Treaty Rights and the Fight Against the Dakota Access Pipeline by Waniya LockeTweet
We stand in opposition to the construction of the Dakota Access Pipeline (DAPL). We believe that the DAPL has great potential to cause harm to the great people of this nation whose water and livelihood depends on the Missouri River. We do not need oil to live, but we do need water, and water is a human right and not a privilege.
The Dakota Access Pipeline is projected to extend 1,134 miles and connect the Bakken and Three Forks production areas in North Dakota to Patoka, Illinois. It is set to be built in May 2016, with construction beginning in the Bakken, and is supposed to be running later this year.
The DAPL is designed to transport 450,000 barrels of crude oil per day along this route, and it will cross the Missouri River four times. Everyone in this country who gets their water from the Missouri River will be affected by this pipeline. In North Dakota alone there have been 300 oil spills in the last two years. It is not a matter of if the pipeline will break, it’s when, and how large the spill will be when it does.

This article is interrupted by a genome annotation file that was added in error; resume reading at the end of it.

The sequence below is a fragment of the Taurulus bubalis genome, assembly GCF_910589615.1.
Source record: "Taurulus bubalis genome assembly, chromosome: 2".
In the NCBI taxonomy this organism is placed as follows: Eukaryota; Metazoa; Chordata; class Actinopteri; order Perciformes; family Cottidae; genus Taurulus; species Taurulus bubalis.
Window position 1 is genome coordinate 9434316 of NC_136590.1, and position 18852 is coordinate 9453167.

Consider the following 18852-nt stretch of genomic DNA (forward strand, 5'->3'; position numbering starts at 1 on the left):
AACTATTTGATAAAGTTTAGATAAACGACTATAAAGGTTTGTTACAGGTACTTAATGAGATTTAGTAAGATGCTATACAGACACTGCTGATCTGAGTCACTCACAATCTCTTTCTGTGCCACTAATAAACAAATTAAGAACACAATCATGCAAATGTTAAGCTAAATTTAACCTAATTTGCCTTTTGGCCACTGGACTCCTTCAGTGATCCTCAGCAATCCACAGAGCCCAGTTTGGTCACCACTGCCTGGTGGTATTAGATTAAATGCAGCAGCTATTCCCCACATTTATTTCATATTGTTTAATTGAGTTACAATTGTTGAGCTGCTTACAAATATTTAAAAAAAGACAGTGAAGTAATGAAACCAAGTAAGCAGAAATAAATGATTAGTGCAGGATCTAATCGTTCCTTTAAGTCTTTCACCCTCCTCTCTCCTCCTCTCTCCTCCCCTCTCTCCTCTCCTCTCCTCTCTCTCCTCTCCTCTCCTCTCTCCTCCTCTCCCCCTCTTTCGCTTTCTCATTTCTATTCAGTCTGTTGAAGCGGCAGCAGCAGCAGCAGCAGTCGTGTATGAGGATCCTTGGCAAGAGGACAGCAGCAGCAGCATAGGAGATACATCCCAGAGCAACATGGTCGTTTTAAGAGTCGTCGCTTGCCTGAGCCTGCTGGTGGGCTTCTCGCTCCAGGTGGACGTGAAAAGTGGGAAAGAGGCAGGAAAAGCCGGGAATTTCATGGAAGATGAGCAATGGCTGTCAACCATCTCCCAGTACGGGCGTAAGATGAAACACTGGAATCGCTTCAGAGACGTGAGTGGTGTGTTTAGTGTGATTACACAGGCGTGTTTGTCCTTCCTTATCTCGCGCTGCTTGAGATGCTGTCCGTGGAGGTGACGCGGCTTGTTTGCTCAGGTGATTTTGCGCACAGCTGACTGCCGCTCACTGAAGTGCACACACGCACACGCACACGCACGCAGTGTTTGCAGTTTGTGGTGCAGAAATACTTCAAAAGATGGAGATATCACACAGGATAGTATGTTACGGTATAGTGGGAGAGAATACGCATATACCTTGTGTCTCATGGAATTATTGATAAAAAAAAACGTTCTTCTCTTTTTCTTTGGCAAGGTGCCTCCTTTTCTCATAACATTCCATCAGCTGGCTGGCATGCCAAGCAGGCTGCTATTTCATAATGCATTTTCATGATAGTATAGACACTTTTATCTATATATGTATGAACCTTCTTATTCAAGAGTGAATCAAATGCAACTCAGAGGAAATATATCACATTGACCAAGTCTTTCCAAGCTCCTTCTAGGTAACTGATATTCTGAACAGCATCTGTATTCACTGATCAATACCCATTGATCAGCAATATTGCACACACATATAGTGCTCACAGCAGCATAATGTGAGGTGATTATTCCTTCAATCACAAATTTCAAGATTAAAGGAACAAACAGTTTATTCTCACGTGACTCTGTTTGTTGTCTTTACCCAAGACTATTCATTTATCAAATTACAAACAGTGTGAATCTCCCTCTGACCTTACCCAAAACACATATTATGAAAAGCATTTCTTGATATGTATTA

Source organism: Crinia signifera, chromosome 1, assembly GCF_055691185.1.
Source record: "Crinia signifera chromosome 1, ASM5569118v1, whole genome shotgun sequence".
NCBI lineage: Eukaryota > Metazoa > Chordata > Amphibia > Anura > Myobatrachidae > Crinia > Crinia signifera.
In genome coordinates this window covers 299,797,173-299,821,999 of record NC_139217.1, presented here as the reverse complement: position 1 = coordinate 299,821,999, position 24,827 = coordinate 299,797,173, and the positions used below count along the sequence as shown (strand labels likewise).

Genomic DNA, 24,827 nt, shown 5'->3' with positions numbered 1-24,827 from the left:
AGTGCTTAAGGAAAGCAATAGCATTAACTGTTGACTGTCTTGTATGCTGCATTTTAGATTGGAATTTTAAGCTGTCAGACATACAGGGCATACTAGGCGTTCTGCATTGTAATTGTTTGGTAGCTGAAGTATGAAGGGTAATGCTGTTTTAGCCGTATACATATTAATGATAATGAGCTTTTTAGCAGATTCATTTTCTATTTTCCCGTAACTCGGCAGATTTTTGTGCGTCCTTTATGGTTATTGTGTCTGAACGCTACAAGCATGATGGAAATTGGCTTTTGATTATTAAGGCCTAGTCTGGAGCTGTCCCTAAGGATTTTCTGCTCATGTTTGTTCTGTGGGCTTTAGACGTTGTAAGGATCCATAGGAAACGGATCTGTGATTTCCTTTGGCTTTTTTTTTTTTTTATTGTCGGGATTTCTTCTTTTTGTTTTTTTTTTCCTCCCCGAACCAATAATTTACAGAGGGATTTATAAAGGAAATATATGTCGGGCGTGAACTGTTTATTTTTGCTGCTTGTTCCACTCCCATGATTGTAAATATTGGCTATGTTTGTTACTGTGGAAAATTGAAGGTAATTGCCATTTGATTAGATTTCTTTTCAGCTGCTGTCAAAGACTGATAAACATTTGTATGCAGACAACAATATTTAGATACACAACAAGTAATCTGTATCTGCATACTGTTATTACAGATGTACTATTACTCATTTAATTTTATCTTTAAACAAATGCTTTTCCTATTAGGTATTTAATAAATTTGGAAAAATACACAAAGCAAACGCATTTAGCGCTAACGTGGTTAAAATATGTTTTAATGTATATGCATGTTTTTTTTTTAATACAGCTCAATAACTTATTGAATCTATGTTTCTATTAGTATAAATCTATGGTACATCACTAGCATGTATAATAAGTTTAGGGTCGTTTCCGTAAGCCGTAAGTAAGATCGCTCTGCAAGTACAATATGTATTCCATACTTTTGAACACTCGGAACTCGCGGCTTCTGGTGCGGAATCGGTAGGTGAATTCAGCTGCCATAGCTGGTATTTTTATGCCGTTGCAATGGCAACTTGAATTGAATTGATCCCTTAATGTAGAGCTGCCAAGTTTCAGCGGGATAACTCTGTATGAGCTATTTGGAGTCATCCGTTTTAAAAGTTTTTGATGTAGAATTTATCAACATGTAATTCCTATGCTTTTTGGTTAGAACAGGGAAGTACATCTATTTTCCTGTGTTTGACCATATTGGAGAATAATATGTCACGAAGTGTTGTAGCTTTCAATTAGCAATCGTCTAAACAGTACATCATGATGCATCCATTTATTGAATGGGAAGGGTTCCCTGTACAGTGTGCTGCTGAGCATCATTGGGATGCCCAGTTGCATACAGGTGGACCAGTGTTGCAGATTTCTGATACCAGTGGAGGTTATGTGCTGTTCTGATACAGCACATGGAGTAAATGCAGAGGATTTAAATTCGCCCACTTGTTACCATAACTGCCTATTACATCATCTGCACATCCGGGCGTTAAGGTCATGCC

Those of us living in the Dakotas are deeply concerned about the construction of this pipeline and we feel that we have not had our needs taken into account before deciding to construct this pipeline.
The fight against Dakota Access Pipeline can only be successful if we have your voice, and the voices of as many as possible against this potentially devastating pipeline. We have people working on the ground in reservations throughout North and South Dakota, but we need as many voices as possible.
As I listen to the lawyers, I heard it with my own ears, “Non Native groups are against it, they are filing! But they don’t have rights like Tribes! The best combat is Treaty Rights, Section 106, Executive Order 13007, through the tribal rights is the key! Non Natives land owners need to stand by the tribes!” Real Advice from the lawyer fighting DAPL!
Waniya Locke is from the Ahtna Dene, Dakota, Lakota and Anishinaabe tribes. She was a LLEAP Student from Sitting Bull College and the University of South Dakota. A mother of three beautiful children, she currently resides in Porcupine SD, but is from Standing Rock Sioux Reservation. She has been studying Lakȟotiyapi for 4 years. “Language is the foundation of any people, it makes us unique and true to our Identity.”